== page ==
London’s notorious Tate Modern art gallery is joining forces with art college Central St Martins (CSM) to provide free lessons and lectures to those who visit, it has been reported.
The gallery will be transformed into a huge free art school that allows members of the public to enrol in classes and workshops. Here, CSM staff, students and alumni will be available to deal with any requests.
The ‘This Is An Art School’ project is part of a wider Exchange programme which includes working alongside the Open University to analyse issues surrounding immigration, a study of homelessness led by ex-servicemen who ended up living on the streets, and a look at life in former coalfields in Kent and Wales.
Other events include an exciting fashion show involving clothes made from rubbish left on the streets of London and a conference about women in art culture.
The free art lessons are part of an attempt to make Tate Modern and its huge collection more accessible to the public. The gallery’s director Frances Morris said it would allow visitors to "explore for themselves how art can inform and enrich our understanding of the world".
Many groups are providing financial support to the project, including Elisabeth Murdoch’s Freelands Foundation, set up in 2015. The foundation was created to support artists across the globe and promote public interest in the arts.
Ms Murdoch described the programmes as a “remarkable initiative”. She went on to say: "We see this as an investment in the future, where art is able to contribute to society, and society supports the creation of art."
The project will be live everyday until January 16th, outlining what CSM’s believes is “a systematic assault on arts education in the UK”.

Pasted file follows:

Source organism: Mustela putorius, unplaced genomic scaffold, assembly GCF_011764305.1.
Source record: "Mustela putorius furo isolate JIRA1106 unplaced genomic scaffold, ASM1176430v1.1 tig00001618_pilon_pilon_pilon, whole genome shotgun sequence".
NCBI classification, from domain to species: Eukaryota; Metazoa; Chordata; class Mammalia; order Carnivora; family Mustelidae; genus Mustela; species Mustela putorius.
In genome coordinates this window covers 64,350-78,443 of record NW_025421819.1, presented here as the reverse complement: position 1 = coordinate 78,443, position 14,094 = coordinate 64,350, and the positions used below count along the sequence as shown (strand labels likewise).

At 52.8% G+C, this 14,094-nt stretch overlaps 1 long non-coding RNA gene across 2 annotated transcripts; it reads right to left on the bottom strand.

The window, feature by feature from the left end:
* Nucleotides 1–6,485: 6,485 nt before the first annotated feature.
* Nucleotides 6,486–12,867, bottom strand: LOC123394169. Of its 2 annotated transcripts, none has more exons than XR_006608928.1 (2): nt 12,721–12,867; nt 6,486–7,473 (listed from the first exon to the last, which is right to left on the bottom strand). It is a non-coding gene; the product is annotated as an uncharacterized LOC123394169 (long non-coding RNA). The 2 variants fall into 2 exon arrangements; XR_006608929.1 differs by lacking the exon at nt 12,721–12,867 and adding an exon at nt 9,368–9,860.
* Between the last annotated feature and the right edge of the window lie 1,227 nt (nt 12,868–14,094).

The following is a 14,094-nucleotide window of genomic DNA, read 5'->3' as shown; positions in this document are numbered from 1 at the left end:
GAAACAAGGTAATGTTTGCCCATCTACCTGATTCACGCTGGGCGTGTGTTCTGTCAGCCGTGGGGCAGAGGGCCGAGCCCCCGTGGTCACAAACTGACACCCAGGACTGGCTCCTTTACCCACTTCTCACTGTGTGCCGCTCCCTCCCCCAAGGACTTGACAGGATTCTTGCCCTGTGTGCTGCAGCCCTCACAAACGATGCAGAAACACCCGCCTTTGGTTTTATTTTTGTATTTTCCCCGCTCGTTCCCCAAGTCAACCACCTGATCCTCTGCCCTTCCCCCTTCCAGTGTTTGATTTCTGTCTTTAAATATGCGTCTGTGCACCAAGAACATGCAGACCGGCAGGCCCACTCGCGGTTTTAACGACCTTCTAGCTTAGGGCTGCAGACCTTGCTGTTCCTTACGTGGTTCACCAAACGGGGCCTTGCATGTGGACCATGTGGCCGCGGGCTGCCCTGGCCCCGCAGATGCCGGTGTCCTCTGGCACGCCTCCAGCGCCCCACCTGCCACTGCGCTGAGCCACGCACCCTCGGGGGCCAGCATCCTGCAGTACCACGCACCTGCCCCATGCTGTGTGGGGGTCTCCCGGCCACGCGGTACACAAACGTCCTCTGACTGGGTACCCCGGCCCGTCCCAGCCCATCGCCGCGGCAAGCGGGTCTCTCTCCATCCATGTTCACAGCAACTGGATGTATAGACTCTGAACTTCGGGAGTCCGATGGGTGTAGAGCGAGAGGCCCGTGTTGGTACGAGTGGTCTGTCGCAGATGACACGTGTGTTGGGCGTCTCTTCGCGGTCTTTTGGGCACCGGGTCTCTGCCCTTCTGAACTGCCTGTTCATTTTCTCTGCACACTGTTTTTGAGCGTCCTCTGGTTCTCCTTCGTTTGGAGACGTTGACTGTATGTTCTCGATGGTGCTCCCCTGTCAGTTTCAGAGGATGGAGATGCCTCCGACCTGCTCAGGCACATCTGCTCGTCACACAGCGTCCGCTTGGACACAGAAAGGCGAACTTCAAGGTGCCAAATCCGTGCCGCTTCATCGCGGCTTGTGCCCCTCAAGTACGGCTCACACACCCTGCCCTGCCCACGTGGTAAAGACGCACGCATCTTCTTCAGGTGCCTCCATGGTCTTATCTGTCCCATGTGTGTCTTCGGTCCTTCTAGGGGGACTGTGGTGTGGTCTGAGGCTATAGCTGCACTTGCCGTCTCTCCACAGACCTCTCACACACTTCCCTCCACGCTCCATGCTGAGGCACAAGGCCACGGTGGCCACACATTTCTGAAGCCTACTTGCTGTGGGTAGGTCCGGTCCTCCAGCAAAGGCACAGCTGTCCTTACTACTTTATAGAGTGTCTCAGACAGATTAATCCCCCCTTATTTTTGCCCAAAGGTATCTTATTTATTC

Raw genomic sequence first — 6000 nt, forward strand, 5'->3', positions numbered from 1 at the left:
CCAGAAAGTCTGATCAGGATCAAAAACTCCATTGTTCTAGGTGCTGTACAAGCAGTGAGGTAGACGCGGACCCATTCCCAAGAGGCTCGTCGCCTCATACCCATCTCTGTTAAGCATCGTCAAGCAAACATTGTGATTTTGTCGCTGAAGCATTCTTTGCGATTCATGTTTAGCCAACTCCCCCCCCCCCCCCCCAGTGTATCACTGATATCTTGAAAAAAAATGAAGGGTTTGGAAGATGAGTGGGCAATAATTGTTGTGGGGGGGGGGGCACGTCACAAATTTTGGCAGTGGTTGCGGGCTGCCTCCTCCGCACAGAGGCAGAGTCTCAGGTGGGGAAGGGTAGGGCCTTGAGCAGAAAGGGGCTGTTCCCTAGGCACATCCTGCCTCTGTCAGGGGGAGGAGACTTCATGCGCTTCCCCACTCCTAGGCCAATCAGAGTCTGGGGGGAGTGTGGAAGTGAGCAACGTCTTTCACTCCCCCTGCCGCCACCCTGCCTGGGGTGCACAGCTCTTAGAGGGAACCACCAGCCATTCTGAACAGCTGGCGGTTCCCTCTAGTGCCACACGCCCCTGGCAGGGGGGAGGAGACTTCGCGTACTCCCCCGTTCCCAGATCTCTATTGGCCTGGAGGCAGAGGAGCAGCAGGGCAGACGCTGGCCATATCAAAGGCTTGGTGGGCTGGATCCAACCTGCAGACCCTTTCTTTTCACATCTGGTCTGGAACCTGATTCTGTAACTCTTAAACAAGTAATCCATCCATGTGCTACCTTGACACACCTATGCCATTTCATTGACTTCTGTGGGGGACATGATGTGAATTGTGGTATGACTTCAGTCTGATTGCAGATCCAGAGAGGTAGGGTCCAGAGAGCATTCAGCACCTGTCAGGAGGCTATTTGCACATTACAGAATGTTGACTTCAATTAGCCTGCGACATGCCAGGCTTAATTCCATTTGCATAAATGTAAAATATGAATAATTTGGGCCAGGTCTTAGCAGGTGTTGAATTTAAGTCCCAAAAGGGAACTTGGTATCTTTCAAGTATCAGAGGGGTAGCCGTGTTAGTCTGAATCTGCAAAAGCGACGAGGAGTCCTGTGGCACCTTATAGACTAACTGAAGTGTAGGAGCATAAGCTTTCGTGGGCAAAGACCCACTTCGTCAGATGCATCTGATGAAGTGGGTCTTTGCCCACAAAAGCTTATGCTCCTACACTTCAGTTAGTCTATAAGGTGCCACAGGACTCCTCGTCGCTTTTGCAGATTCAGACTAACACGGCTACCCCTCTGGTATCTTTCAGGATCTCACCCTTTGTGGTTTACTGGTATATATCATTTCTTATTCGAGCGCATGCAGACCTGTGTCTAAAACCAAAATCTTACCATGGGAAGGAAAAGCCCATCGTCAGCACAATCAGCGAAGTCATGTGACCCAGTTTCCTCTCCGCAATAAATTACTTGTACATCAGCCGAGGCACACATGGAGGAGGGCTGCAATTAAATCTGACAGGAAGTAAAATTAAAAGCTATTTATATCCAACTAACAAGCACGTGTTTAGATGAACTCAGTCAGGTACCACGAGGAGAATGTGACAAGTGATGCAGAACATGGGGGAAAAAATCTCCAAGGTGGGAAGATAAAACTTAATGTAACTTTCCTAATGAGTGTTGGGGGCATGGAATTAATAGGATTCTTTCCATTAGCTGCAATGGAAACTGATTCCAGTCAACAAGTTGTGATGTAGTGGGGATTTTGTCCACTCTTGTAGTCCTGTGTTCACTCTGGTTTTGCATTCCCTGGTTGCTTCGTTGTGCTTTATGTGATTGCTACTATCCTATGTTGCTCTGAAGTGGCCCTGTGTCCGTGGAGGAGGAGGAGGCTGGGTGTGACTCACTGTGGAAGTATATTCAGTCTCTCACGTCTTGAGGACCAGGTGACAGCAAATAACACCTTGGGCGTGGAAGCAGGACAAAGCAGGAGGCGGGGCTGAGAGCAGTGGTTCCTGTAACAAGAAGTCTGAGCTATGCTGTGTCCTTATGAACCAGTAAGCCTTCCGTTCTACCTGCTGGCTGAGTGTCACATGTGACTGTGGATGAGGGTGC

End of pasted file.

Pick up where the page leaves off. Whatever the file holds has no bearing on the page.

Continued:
Programme leader at CSM, Alex Schady, believes that in today’s world, art is increasingly being isolated in the school timetable and creativity is being dismissed as peripheral.
Those who enrol in the Tate school will be able get involved in workshops, seminars and lectures and there will be over 100 lessons plans and zones that could see students involved in a life-drawing lesson or performance workshop. But becoming an art student or artist isn’t what the project is about with organisers arguing that it is about experiencing the arts.
Anna Cutler, Tate’s director of Learning, said: "This is an exchange between what the public brings and what we bring to the conversation. Our visitors carry their own culture with them and can use museums and galleries as creative spaces for exploring what that means.
"Using art in its many forms, the public and Tate Exchange Associates will shine a spotlight on the challenging issues facing the contemporary world."
Tate Modern director, Sir Nicholas Serota, said that the gallery had a commitment to developing new ways of reaching audiences and collaborating.